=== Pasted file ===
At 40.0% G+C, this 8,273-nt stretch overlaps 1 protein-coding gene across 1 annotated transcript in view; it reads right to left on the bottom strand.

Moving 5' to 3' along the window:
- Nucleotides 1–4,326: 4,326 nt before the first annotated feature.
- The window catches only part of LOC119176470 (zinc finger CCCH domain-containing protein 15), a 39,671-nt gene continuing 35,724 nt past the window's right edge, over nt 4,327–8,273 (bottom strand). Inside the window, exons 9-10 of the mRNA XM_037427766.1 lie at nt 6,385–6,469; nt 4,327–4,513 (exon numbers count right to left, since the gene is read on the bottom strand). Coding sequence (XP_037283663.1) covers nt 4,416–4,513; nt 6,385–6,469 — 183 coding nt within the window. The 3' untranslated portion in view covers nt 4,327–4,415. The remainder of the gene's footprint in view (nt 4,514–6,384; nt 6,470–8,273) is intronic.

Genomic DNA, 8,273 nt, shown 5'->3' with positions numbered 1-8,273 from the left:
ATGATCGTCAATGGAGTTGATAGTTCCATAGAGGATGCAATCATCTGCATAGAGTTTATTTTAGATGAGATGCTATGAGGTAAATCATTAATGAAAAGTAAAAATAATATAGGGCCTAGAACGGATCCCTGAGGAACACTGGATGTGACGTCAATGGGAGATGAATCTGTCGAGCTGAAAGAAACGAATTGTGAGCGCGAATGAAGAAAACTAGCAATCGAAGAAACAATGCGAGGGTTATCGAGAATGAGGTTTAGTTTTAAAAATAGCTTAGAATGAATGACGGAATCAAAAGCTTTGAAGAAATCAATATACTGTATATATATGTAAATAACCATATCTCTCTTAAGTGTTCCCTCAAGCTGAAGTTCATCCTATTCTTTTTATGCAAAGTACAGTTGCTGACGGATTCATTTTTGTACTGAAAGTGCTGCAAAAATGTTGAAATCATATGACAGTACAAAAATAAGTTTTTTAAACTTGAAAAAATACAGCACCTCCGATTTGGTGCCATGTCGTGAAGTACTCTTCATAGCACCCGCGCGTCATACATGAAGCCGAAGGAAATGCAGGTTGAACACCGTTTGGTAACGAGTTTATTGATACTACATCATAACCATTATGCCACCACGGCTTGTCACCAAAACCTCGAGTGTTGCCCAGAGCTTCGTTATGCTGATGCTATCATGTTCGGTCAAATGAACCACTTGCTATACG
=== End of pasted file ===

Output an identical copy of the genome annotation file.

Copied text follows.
At 40.0% G+C, this 8,273-nt stretch overlaps 1 protein-coding gene across 1 annotated transcript in view; it reads right to left on the bottom strand.

Moving 5' to 3' along the window:
- Nucleotides 1–4,326: 4,326 nt before the first annotated feature.
- The window catches only part of LOC119176470 (zinc finger CCCH domain-containing protein 15), a 39,671-nt gene continuing 35,724 nt past the window's right edge, over nt 4,327–8,273 (bottom strand). Inside the window, exons 9-10 of the mRNA XM_037427766.1 lie at nt 6,385–6,469; nt 4,327–4,513 (exon numbers count right to left, since the gene is read on the bottom strand). Coding sequence (XP_037283663.1) covers nt 4,416–4,513; nt 6,385–6,469 — 183 coding nt within the window. The 3' untranslated portion in view covers nt 4,327–4,415. The remainder of the gene's footprint in view (nt 4,514–6,384; nt 6,470–8,273) is intronic.

Genomic DNA, 8,273 nt, shown 5'->3' with positions numbered 1-8,273 from the left:
ATGATCGTCAATGGAGTTGATAGTTCCATAGAGGATGCAATCATCTGCATAGAGTTTATTTTAGATGAGATGCTATGAGGTAAATCATTAATGAAAAGTAAAAATAATATAGGGCCTAGAACGGATCCCTGAGGAACACTGGATGTGACGTCAATGGGAGATGAATCTGTCGAGCTGAAAGAAACGAATTGTGAGCGCGAATGAAGAAAACTAGCAATCGAAGAAACAATGCGAGGGTTATCGAGAATGAGGTTTAGTTTTAAAAATAGCTTAGAATGAATGACGGAATCAAAAGCTTTGAAGAAATCAATATACTGTATATATATGTAAATAACCATATCTCTCTTAAGTGTTCCCTCAAGCTGAAGTTCATCCTATTCTTTTTATGCAAAGTACAGTTGCTGACGGATTCATTTTTGTACTGAAAGTGCTGCAAAAATGTTGAAATCATATGACAGTACAAAAATAAGTTTTTTAAACTTGAAAAAATACAGCACCTCCGATTTGGTGCCATGTCGTGAAGTACTCTTCATAGCACCCGCGCGTCATACATGAAGCCGAAGGAAATGCAGGTTGAACACCGTTTGGTAACGAGTTTATTGATACTACATCATAACCATTATGCCACCACGGCTTGTCACCAAAACCTCGAGTGTTGCCCAGAGCTTCGTTATGCTGATGCTATCATGTTCGGTCAAATGAACCACTTGCTATACG